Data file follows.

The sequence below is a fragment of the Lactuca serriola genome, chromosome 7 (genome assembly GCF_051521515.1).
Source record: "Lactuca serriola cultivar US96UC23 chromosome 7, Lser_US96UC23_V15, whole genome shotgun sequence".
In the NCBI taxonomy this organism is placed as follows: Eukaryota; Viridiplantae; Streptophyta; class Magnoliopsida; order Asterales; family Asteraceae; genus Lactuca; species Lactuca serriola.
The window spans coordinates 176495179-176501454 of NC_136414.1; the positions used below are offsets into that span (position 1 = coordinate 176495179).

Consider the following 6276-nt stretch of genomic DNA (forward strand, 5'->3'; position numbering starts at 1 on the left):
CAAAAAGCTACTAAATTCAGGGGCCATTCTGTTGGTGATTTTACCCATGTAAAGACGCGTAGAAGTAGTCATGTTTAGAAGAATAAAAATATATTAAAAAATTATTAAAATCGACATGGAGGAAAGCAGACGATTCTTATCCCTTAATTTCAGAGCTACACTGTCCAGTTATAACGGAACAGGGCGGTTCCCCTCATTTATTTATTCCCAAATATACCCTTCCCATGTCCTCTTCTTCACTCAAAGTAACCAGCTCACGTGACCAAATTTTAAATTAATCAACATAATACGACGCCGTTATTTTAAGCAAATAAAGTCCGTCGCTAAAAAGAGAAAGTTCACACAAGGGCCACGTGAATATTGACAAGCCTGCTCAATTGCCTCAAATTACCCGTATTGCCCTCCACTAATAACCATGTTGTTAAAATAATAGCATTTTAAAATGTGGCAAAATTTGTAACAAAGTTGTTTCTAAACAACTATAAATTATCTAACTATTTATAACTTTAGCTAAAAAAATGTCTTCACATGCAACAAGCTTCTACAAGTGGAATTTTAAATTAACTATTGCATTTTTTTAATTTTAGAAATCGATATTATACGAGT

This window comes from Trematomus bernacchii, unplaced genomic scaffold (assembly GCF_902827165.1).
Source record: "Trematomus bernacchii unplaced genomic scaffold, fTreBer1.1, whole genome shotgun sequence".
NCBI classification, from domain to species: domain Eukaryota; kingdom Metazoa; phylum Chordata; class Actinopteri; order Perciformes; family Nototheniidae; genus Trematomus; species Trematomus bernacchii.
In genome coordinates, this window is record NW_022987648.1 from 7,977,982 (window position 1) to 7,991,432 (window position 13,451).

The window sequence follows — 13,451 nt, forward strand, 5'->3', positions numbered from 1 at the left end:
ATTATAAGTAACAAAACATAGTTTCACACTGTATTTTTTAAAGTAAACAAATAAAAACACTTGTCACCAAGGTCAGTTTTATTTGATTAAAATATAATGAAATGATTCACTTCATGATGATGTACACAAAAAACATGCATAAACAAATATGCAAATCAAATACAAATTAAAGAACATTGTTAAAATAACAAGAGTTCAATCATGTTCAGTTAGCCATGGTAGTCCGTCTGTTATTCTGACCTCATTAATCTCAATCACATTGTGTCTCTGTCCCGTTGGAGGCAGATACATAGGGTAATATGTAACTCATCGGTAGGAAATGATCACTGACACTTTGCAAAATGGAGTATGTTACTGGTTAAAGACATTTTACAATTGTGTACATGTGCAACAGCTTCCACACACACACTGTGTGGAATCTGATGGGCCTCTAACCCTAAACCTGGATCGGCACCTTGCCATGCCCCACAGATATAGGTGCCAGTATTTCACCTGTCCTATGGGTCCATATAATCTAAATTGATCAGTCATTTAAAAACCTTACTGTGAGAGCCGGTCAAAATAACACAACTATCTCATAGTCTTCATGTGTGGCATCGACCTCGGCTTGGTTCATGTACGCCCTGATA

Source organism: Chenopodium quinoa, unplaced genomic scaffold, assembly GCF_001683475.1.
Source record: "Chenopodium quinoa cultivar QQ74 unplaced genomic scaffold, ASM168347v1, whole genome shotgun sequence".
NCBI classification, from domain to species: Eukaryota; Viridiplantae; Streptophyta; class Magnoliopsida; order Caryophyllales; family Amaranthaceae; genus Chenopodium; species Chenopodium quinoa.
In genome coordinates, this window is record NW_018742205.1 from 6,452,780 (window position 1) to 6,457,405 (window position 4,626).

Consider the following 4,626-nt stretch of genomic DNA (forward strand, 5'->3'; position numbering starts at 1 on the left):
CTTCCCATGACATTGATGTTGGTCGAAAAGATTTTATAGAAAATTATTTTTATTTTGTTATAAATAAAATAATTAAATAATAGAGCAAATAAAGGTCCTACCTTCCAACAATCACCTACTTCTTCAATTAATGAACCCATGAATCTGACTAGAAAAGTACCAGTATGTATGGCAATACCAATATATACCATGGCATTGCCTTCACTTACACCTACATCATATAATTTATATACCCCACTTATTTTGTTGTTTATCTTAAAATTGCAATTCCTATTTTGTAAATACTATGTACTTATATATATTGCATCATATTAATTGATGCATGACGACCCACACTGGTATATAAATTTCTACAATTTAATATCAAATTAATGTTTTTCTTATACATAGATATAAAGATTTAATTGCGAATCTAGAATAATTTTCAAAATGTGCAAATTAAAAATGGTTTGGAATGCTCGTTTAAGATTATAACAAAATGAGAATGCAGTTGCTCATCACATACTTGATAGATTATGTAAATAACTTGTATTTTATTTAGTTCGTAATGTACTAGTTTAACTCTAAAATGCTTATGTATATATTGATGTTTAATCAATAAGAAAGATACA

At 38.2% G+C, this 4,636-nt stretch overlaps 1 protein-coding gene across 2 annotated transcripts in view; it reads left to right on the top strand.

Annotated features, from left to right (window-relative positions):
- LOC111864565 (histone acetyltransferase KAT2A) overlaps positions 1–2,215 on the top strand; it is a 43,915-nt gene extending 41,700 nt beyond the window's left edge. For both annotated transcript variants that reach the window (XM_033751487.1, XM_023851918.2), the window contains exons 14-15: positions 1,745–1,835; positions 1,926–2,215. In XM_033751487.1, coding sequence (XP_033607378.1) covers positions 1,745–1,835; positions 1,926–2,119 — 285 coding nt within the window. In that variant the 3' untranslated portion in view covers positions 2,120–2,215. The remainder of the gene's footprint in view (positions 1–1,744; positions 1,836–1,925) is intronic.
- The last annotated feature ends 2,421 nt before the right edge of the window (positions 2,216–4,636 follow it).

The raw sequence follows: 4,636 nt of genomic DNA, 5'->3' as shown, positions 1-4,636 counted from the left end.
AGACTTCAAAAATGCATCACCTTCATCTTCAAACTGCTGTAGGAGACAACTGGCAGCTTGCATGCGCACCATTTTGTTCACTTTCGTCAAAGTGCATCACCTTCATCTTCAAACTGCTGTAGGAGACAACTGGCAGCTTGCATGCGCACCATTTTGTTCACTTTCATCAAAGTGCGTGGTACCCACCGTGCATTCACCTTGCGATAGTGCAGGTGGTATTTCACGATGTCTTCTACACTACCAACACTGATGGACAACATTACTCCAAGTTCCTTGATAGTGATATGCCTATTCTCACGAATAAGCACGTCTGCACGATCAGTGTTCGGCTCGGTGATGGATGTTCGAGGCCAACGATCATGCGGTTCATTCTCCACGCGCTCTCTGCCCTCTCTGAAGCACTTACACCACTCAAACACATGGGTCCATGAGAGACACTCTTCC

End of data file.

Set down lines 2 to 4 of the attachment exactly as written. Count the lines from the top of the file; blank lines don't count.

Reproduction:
Source record: "Lactuca serriola cultivar US96UC23 chromosome 7, Lser_US96UC23_V15, whole genome shotgun sequence".
In the NCBI taxonomy this organism is placed as follows: Eukaryota; Viridiplantae; Streptophyta; class Magnoliopsida; order Asterales; family Asteraceae; genus Lactuca; species Lactuca serriola.
The window spans coordinates 176495179-176501454 of NC_136414.1; the positions used below are offsets into that span (position 1 = coordinate 176495179).